Brunch spot Bogart’s Cafe is doing Italian-style dinners

Think classic pastas, meaty entrees and mouthwatering desserts

Bogart’s Café is known for breakfast and brunch, so I was intrigued when I found out the Monsarrat Avenue eatery has started serving dinner. While the daytime menu is full of brunch faves like pancakes, breakfast bagels, acai bowls, fried rice and omelets, dinner goes in a completely different direction. It’s Italian-themed, an homage to Bogart’s owner Maria Barnette’s time living in Florence. 

To start with, white, red and sparkling wines are available by the glass or bottle, but the Waikiki Sunrise cocktail has been a customer favorite. It’s made with craft gin, Prosecco, fresh lemon and saffron syrup, plus Bogart’s special spice dust.

Waikiki Sunrise, $12 — Photo courtesy Bogart’s Cafe

The food menu, while not super extensive, has a good variety of appetizers, entrees and desserts. I went twice — once for a hosted media event and once with a friend — to taste as much as I could.

Housemade rosemary focaccia and Parmesan cheese balls — Photo credit Steph Kuroda

First things first: Complimentary bread service. The housemade rosemary focaccia is divine and the chewy, bouncy parmesan balls are irresistible. They’re made with tapioca flour and are reminiscent of the Brazilian cheese bread pao de queijo. You won’t be able to stop at just one.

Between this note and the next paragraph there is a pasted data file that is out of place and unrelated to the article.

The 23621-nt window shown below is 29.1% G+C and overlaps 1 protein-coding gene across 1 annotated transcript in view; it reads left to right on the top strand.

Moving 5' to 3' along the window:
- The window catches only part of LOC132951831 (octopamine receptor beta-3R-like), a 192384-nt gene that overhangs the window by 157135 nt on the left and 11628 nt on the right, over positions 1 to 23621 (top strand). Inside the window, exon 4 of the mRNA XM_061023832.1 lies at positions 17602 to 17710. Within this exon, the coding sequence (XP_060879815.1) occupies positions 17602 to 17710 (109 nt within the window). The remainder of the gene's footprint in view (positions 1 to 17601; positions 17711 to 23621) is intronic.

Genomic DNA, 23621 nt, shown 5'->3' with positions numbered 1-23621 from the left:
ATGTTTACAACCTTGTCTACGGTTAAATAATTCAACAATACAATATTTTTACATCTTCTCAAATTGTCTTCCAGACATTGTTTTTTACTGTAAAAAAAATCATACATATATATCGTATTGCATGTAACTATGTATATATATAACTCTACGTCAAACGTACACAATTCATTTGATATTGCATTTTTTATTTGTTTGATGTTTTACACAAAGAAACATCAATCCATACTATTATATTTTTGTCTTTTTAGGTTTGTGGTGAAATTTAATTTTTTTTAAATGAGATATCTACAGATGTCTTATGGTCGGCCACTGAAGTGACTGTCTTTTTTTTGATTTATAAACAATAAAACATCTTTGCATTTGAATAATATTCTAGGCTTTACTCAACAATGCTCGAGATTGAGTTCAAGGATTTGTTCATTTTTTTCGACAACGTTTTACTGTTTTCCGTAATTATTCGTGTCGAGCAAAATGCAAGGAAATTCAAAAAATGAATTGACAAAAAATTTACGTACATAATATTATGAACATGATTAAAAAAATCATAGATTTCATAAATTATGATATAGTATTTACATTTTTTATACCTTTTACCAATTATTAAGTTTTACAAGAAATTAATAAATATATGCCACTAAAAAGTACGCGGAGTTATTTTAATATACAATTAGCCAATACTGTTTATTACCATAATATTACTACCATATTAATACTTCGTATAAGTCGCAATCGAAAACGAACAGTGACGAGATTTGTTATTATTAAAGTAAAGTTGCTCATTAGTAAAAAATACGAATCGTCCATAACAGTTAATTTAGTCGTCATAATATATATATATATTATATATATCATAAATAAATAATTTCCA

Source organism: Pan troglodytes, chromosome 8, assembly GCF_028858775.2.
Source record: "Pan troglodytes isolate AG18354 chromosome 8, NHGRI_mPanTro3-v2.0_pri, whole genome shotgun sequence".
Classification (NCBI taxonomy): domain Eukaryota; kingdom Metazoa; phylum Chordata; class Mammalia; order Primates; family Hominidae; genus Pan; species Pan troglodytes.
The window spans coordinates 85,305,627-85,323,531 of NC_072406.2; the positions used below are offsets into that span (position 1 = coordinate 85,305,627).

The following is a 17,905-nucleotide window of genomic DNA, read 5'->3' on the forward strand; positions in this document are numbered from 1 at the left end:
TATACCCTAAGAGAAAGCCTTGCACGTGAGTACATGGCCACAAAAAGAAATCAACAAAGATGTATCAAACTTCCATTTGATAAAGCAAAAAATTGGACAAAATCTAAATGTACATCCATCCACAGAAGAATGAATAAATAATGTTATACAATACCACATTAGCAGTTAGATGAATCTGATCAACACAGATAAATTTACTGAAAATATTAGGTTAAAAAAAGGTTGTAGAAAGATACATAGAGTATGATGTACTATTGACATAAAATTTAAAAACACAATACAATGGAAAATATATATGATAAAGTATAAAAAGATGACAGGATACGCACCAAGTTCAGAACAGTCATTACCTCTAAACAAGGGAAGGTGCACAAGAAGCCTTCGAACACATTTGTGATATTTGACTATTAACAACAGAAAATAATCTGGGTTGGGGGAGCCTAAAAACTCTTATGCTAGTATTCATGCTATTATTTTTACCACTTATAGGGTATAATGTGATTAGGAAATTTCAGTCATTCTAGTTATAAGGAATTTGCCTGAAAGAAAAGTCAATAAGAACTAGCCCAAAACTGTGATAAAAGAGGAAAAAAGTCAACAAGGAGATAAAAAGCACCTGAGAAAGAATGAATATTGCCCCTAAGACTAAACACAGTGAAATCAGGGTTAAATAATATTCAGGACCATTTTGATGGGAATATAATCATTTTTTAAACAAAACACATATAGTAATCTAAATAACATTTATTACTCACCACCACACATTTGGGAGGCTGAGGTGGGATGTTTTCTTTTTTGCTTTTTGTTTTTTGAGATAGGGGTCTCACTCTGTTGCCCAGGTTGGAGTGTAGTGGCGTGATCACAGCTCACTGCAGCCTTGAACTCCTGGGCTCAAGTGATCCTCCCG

Seared scallops, $16 —Photo courtesy Bogart’s Cafe

I love scallops and these are a great sharable appetizer. They’re bathed in white truffle oil atop cauliflower puree and are topped with black tobiko. The $16 price tag for three pieces is a little steep, but seafood fans will appreciate how juicy and flavorful these are. 

Cacio e Pepe, $17

Cheese lovers, take note: Get the cacio e pepe. This is Bogart’s signature dish, prepared with fresh pepper and cheese from the Dolomite region in northeastern Italy. Barnette brings the cheese back from Italy every time she goes to visit. The dish is indulgent and superbly cheesy. As much as I love cheese, I can’t finish this in one sitting. 

Photo credit Steph Kuroda
Braised osso bucco, $37

Braised osso bucco is currently the priciest entrée on Bogart’s dinner menu, but it’ll be modified in coming weeks to feature veal cheeks, the original intent. Barnette made the adjustment when veal proved hard to come by. I order the osso bucco on my second visit; we get the veal cheeks at the media event. Both are fall-off-the-bone delicious and the slightly sweet bordelaise sauce is rich and flavorful. I wish there were more fluffy mashed potatoes so I could mop up all that sauce. This is pricey but worth it if you feel like treating yourself.

By the time you go to Bogart’s, veal cheeks will probably be there
Uni tagliatelle, $25

The fresh uni tagliatelle ($25) is a good option if you’re looking for something different or if you love uni. It features, slightly al dente housemade tagliatelle, sea urchin and crab and tastes subtly of the ocean. 

Dulce de leche lava cake with vanilla ice cream, $10. This is the individual-sized portion served at a hosted media event

No Italian dinner is complete without dessert, and the caramel mousse cake, profiteroles, coconut panna cotta and dulce de leche lava cake are all tempting. If you’re going for something with wow factor, get the lava cake. It comes oozing with caramel and a petite scoop of vanilla bean ice cream on the side. The photo shows the individual portion at the media event, but the regular-sized cake isn’t much bigger. I wish I had photographed the oozing “molten” caramel — it’s the star of the show.

Currently Bogart’s is only open for dinner Wednesday through Sunday from 5:30 to 9 p.m. The restaurant plans to eventually serve dinner every day.

Bogart’s Café
3045 Monsarrat Ave.
Diamond Head
Dinner Wed-Sun 5:30-9 p.m.